How can you achieve the metric – OTIF?

The first step you should take to leverage this metric is to set a universal understanding of it. Once this is achieved, half of your job is done. After doing so, you can do the following to ensure you make the most of this metric.

  • Understand the Retail requirements – It becomes vital to understand the requirements of the specific retail player with whom you engage in a business. Every player has their own needs and policies which help them function properly. Maybe on time is literally at the specified time for one, and on time may be any time before the agreed time period for someone else.
  • Knowing the appointment scheduling – This is critical because it may become a reason for your delivery being rejected at times. Every player has their own margin of timely delivery. Some may accept the delivery if you miss the timing by say +/- one hour, but some may reject right away.
  • Sync production & transportation – If you want to deliver goods on time, you have to produce them accordingly. Hence, your production cycle should be in sync with the delivery cycle to ensure the right amount of goods are delivered as per the order.
  • Crisp Communication – In case you get an order which you might not be able to cater to due to some reasons, then you should communicate it with your buyer there and then so as to avoid any further consequences. Once the final order is placed, it might become difficult to change any aspect of it.
  • Configure Strong network – The entire process of delivery should be optimized and well planned to achieve the best possible delivery. If your logistics process is not well planned, it might cause several issues. For example, you may be able to deliver on time, but it might have imposed a high cost on your side, then it's futile.
  • Have a minimum order value – You are in a competitive market where providing quality services is not enough; you need to be profitable to survive and compete at the same time. Therefore, it is essential to have a minimum quantity of orders to ensure some cash flow for you.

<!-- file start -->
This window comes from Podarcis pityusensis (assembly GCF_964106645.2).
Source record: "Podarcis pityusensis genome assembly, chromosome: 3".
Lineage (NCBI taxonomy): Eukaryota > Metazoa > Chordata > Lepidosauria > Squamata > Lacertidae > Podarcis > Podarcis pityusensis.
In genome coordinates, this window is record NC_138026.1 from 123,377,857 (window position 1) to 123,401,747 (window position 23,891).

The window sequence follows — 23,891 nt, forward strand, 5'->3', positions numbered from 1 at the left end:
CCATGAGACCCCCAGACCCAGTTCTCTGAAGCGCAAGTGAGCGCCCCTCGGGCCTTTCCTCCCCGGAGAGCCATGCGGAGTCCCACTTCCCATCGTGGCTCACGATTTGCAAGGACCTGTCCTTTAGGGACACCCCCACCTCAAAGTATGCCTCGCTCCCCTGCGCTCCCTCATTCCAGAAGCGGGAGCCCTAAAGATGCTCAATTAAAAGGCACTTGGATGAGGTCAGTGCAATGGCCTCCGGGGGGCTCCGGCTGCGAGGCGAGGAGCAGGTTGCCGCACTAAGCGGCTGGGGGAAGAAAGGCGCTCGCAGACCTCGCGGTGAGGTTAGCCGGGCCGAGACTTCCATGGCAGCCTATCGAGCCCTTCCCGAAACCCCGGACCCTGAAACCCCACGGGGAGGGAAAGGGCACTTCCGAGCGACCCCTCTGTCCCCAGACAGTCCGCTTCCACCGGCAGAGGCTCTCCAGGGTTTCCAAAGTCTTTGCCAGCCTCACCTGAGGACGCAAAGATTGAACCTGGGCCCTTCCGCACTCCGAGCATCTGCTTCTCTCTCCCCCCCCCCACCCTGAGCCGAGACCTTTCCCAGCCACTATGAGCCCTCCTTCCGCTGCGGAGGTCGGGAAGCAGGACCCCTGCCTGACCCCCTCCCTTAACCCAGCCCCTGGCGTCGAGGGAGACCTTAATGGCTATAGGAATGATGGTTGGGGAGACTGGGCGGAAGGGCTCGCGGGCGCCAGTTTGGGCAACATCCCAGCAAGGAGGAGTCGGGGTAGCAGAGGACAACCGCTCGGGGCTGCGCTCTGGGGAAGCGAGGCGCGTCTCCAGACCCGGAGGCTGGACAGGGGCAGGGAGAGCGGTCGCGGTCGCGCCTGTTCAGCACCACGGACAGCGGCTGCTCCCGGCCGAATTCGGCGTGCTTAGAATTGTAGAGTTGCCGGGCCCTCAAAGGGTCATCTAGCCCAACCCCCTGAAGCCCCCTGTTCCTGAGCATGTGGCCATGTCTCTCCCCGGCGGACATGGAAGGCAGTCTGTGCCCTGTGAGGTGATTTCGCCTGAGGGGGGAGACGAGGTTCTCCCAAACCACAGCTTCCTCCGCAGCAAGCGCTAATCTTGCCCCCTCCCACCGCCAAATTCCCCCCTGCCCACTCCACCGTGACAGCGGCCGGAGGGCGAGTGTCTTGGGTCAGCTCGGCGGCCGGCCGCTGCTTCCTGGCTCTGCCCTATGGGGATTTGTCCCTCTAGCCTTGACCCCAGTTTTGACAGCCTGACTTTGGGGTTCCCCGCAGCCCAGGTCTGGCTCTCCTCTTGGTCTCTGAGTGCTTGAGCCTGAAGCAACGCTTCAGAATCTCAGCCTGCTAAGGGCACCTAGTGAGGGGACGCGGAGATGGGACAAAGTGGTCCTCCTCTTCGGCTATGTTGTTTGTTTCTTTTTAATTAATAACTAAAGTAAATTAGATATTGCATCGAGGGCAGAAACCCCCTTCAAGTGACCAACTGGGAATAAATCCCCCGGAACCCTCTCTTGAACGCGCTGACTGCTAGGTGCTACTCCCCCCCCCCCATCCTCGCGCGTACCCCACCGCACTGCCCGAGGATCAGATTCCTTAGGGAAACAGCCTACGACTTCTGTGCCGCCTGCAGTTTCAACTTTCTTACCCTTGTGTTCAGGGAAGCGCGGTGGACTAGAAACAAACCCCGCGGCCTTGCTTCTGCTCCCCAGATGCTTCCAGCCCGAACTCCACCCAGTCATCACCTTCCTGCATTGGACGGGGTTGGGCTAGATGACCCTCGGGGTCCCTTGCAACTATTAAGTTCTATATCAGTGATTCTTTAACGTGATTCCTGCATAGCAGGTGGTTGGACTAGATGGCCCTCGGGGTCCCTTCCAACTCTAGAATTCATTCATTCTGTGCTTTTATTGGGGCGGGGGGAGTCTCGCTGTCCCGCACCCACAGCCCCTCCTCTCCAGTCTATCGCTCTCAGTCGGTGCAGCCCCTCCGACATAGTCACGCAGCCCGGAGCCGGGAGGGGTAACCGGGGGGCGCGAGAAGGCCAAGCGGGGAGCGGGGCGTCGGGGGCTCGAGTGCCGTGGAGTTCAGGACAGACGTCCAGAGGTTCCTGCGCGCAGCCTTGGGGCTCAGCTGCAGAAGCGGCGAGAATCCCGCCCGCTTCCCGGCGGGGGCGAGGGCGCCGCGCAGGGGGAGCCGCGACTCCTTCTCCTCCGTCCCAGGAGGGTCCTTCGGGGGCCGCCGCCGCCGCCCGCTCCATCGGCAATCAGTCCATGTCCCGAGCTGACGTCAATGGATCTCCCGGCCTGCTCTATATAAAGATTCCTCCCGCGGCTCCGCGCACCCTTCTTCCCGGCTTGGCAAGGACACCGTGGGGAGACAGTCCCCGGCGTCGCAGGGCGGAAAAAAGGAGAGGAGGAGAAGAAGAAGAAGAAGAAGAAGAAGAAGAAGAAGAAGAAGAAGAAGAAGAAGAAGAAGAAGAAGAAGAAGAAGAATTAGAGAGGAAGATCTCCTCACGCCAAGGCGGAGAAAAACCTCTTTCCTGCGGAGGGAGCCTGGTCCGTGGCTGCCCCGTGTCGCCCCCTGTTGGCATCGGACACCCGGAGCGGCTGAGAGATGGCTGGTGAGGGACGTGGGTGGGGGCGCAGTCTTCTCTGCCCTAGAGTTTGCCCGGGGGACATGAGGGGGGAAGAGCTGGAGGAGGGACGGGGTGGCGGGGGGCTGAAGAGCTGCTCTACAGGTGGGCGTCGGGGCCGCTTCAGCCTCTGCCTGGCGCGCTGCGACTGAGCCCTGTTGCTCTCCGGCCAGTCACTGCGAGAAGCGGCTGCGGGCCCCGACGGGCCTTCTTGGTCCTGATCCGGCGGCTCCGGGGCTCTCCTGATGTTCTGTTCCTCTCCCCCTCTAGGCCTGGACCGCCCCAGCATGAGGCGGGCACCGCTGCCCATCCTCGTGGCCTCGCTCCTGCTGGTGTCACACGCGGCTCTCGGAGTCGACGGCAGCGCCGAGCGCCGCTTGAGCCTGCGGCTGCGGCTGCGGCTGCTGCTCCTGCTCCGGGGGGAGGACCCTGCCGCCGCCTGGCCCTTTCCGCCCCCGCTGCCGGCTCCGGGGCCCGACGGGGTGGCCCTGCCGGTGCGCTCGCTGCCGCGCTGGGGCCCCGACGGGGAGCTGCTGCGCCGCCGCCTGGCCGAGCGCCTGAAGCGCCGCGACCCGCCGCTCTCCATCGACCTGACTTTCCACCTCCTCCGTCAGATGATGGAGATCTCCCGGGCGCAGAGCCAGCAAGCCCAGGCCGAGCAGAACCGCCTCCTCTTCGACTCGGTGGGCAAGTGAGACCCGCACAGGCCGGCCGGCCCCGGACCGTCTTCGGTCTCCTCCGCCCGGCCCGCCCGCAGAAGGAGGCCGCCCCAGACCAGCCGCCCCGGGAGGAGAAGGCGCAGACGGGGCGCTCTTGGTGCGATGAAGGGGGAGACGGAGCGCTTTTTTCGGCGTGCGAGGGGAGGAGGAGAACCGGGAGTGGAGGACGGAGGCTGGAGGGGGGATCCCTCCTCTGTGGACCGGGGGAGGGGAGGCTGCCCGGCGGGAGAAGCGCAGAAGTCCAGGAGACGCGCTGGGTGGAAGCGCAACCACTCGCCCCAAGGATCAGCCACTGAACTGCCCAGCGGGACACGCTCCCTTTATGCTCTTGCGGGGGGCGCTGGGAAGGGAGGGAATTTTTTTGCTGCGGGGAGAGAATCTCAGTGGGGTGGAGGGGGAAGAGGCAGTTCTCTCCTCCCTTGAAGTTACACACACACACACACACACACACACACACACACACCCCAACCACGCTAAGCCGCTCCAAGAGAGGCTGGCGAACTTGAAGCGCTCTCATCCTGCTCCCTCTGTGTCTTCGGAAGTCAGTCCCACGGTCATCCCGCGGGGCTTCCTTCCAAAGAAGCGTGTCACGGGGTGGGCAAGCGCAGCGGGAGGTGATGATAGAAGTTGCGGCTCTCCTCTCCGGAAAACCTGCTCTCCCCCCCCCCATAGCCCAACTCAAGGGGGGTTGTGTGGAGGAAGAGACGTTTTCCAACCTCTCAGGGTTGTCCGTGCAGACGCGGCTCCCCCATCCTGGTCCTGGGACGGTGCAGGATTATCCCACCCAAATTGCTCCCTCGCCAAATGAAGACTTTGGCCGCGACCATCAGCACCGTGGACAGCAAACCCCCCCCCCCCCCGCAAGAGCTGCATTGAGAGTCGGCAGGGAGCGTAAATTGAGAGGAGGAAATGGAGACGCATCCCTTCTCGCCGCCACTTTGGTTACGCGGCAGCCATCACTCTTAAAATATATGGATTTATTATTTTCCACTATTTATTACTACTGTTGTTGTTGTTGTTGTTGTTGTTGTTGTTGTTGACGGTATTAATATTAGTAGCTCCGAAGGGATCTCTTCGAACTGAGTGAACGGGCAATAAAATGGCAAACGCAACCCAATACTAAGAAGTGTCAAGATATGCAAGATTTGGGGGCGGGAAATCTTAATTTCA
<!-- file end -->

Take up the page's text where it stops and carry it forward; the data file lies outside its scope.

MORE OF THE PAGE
• Leverage technologies – One must always use the latest technologies to be efficient and effective in providing services. This not only makes your work easy in several ways but, more importantly, reduces the costs involved in the process.
  • Use data to draw insights – Data is the new oil. If you can use your data to draw meaningful conclusions and apply some of them to your existing process, it will make your process much better, and you will be able to become the market leader in the long run.
  • Make informed judgments – Always weigh the benefits and drawbacks of a potential decision you intend to make. This will help you to make the most appropriate decisions, which will optimize your whole process only for the better.


It's now time to elevate your supply chain operation with this metric – OTIF, which has the potential to add and create value for your chain. With all this knowledge, I am sure you will undoubtedly bring a positive change which will enable you to remain competitive in the market and probably make you the market leader in the long run. So, let's change the supply chain industry by having solid metrics.


By Pranesh Patel

Strategic Consultant